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Rye Beach




Rye Beach has a very popular and always full summer camping reserve while the Jetty area attracts day visitors.

Rye Beach begins at White Cliffs and runs past the 300 m long Rye Jetty, almost due east for 4 km. A foreshore reserve backs the entire beach which, beside the popular jetty, has two boat ramps, a yacht club and a camping reserve. The beach is backed by the low reserve and fronted by shallow sand flats that are between 300 and 400 m wide. The narrowest flats are found at the jetty. They are covered at high tide, but exposed at low. Waves are usually low and only exceed a few decimetres during strong northerly winds.

Swimming - Usually a safe beach close inshore. Depth varies over the flats with the tide and deep water lies off the end of the flats. Do not jump or dive off the jetty as the water is very shallow.

Rye beach has a General Beach Hazard Rating of 1/10 (Least hazardous). It is not patrolled.

Review:


Much of the beach is next to Foreshore Camping areas. The best place to swim is to the east of the Rye pier which has the biggest beach in the area and is shallow for a long way out. There is also a nice playground here and the Octopus' Garden snorkelling area. There are also a lot of food shops near the Pier. Take a look at the Rye Lime Kiln for a historical insight into the area.

The east end of the beach is around the Tootgarook boat ramp where the beach is narrow and has some wooden groynes (barriers) to stop sand erosion. The Capel Sound Foreshore Camping area extends from here to the west as far as Shirlow Avenue.

Sailboarding is allowed to the west of here (Shirlow Avenue). The beach here is reasonably wide and sandy and goes out a fair distance with sandflats.

At Rye here there is the nice Rye's Up! Community Playground. At the playground there are toilets, water tap, grassy area, shelter with seats, picnic tables, shaded BBQs and unshaded tables.

There is also the Rye Pier Snorkelling Trail (Octopus' Garden) where you can discover an underwater world of plants and fish by exploring an 200m long underwater trail that leads along under Rye Pier.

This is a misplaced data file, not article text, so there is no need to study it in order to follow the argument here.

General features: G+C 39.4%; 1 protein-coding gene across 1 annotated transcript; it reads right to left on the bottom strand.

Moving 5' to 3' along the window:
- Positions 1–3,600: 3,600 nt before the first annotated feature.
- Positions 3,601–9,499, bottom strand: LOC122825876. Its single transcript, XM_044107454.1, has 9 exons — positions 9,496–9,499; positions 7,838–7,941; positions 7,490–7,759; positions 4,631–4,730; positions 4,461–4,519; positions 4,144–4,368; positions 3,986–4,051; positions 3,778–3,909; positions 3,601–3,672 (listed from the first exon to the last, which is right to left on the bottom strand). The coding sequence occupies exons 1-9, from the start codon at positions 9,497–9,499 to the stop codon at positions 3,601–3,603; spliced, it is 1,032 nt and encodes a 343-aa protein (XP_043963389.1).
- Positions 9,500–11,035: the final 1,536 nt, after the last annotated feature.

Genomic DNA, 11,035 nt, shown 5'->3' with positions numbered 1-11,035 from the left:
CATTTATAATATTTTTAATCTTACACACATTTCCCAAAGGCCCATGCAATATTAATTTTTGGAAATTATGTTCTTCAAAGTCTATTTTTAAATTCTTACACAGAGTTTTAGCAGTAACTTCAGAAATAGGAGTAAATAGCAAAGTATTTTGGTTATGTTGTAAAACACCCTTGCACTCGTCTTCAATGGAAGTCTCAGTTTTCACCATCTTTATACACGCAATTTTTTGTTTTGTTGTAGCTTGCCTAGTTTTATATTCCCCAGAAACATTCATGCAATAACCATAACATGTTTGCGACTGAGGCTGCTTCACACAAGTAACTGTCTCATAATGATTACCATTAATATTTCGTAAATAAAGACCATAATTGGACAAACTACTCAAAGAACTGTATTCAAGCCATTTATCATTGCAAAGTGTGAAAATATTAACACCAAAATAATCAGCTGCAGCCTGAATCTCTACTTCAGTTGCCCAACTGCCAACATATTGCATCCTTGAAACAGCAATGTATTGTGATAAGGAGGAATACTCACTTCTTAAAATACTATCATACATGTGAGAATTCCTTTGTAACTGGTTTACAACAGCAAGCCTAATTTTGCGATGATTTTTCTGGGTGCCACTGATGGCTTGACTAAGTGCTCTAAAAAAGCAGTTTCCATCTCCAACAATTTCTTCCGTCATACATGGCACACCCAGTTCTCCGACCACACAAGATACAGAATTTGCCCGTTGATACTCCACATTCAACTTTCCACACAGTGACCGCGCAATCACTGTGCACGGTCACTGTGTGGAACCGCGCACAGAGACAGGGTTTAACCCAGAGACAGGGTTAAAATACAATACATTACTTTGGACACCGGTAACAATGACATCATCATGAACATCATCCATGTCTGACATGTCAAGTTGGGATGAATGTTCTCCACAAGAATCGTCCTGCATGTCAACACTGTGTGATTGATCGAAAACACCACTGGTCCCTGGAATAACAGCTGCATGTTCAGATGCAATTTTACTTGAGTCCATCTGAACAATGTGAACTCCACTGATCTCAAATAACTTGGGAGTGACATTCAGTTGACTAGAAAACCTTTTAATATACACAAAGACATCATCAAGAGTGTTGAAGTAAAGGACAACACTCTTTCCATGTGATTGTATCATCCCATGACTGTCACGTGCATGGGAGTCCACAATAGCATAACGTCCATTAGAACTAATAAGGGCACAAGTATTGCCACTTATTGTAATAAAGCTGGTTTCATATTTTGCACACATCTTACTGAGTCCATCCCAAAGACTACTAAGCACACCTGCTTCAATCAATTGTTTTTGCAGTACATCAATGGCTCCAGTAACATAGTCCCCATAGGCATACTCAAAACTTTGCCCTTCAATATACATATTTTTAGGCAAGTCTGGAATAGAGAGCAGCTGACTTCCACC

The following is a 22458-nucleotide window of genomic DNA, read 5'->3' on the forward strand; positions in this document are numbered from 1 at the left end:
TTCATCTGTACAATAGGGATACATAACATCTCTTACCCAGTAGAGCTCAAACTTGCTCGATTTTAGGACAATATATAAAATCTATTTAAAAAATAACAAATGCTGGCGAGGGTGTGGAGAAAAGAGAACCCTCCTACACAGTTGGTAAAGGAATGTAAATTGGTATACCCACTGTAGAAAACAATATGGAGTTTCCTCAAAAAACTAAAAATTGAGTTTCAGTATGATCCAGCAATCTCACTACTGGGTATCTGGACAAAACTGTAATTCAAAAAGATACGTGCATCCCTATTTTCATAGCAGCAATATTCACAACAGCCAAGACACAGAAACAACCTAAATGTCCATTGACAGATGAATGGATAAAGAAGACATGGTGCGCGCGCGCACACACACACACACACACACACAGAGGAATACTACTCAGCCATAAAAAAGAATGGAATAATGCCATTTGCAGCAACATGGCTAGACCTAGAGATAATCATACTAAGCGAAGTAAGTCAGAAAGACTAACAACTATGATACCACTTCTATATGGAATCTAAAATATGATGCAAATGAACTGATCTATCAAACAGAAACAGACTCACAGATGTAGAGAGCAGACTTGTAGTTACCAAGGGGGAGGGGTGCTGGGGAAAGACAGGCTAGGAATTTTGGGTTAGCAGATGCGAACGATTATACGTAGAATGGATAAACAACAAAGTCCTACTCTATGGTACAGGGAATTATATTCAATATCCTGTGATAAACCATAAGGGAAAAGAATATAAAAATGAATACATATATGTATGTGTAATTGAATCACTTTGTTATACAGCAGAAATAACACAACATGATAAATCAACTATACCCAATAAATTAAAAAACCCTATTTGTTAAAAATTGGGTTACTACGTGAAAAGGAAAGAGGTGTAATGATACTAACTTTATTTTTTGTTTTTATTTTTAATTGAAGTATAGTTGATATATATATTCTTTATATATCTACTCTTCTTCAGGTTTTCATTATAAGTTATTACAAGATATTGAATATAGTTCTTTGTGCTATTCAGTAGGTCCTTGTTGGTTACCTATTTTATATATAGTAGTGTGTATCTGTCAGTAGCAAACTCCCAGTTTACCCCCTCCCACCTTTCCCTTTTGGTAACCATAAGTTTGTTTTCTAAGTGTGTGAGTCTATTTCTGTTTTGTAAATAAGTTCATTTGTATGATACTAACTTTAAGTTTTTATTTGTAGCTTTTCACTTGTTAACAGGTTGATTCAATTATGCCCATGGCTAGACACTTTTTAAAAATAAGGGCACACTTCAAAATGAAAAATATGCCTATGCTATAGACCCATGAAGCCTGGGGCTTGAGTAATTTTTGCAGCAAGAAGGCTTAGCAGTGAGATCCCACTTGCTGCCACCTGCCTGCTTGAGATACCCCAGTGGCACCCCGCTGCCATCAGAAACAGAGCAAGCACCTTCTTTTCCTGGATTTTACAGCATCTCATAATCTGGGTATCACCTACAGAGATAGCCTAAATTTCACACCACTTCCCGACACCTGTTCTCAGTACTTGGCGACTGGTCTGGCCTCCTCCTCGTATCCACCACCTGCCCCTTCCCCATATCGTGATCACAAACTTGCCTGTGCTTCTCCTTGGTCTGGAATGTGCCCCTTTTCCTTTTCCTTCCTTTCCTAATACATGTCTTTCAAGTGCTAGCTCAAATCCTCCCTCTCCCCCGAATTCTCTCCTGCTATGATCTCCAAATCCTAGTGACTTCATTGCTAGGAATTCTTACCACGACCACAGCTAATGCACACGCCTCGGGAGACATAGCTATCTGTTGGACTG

100m east of Rye Pier is a rock groyne (rockwall) and further east of the groyne the beach is fairly narrow. However, between the groyne and pier the beach is very wide and sandy and no boats are allowed in this area. The pier is very long and worth a stroll along it.

There is paid parking near the pier from 8am to 8pm from November 1 to April 30 inclusive. Note that you cannot pay by cash.

To the west of the pier is a 40 m long section of beach next to a boat ramp and small jetty and then a beach which curves around to a point where there is a seawall.

At West Rye beach there is some free parking, boat trailer parking and a decent sandy beach backed by fairly wide sand dunes. This area is the Rye Beach Foreshore Camping Ground. The west end of the beach is rocky and has a sea-wall and ends at White Cliffs.

Steps lead up the White Cliffs to a good vantage point and there is a track down to an area with some unshaded tables, water tap and Rye Lime Kiln. This reconstructed kiln is a memorial to one of the earliest industries on the Peninsula and a tribute to the early settlers and their rugged enterprise. During the mid 1800's natural limestone was mined and burnt in kilns to produce lime for making mortar. Most of the lime was loaded in barges and shipped to Melbourne for use in the building industry. The last commercial burning of line on the Peninsula was carried out in the Rye area.

Limestone is a sedimentary rock which was formed by the slightly acid rainwater through the porous dunes and dissolved sea shells. Lime would be loaded onto wagons and drawn by bullocks to the beach and into shallow water. In Melbourne the vessels unloaded at Queens Wharf with a special limecraft dock being constructed near King Street in 1849.

The production process involved kindling and brush at the bottom, then heavier wood, followed by limestone and wood alternately to the top. The limeburners found the Sheoak and Banksia ideal for use in the kilns and it was not long before the Peninsula was stripped of such timber.

Access for Dogs:


Dogs are prohibited on the beach between 9am and 7pm during Daylight Savings Period. At other times of the day (7pm - 9am), dogs are permitted leash free. Dogs must immediately be brought under effective control if it threatens or annoys any person or animal. The "leash-free" beach does NOT include vegetated parts of the foreshore reserve.

Photos:





Address | Contact


2385 Point Nepean Road,  Rye 3941, Victoria, Australia. View Map Map opens in new browser window
Telephone: 
Map: 168 Ref: F4

Web Links


Link Rye Beach (BeachSafe)



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